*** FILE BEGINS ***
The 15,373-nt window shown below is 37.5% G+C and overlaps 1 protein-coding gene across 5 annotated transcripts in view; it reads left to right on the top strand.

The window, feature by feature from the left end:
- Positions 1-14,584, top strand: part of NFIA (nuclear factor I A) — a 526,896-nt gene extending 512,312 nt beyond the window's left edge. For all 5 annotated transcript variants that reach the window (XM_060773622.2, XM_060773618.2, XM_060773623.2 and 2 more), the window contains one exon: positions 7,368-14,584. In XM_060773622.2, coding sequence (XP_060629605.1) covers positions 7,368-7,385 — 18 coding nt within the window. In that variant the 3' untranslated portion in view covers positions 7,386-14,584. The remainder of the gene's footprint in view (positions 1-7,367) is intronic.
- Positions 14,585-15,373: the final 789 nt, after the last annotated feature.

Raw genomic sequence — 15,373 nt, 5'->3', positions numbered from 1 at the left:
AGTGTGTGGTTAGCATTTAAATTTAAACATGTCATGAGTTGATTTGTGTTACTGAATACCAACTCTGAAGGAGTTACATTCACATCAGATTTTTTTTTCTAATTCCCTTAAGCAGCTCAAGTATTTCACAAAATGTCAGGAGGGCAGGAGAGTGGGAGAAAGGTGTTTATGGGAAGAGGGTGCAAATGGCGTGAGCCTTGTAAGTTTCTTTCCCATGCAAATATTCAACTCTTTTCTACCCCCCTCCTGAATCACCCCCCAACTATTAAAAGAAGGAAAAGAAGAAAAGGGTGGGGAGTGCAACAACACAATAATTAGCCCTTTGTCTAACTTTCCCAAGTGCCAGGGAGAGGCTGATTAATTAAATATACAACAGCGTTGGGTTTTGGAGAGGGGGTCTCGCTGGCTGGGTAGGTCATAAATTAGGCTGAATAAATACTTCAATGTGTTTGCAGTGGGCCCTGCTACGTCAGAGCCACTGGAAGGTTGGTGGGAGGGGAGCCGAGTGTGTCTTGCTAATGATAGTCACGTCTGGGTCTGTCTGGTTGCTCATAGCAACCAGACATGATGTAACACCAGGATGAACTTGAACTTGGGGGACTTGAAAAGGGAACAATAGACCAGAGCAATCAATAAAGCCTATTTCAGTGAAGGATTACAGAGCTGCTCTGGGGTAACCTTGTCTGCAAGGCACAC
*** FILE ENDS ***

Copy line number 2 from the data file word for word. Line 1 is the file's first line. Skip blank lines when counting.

The window, feature by feature from the left end: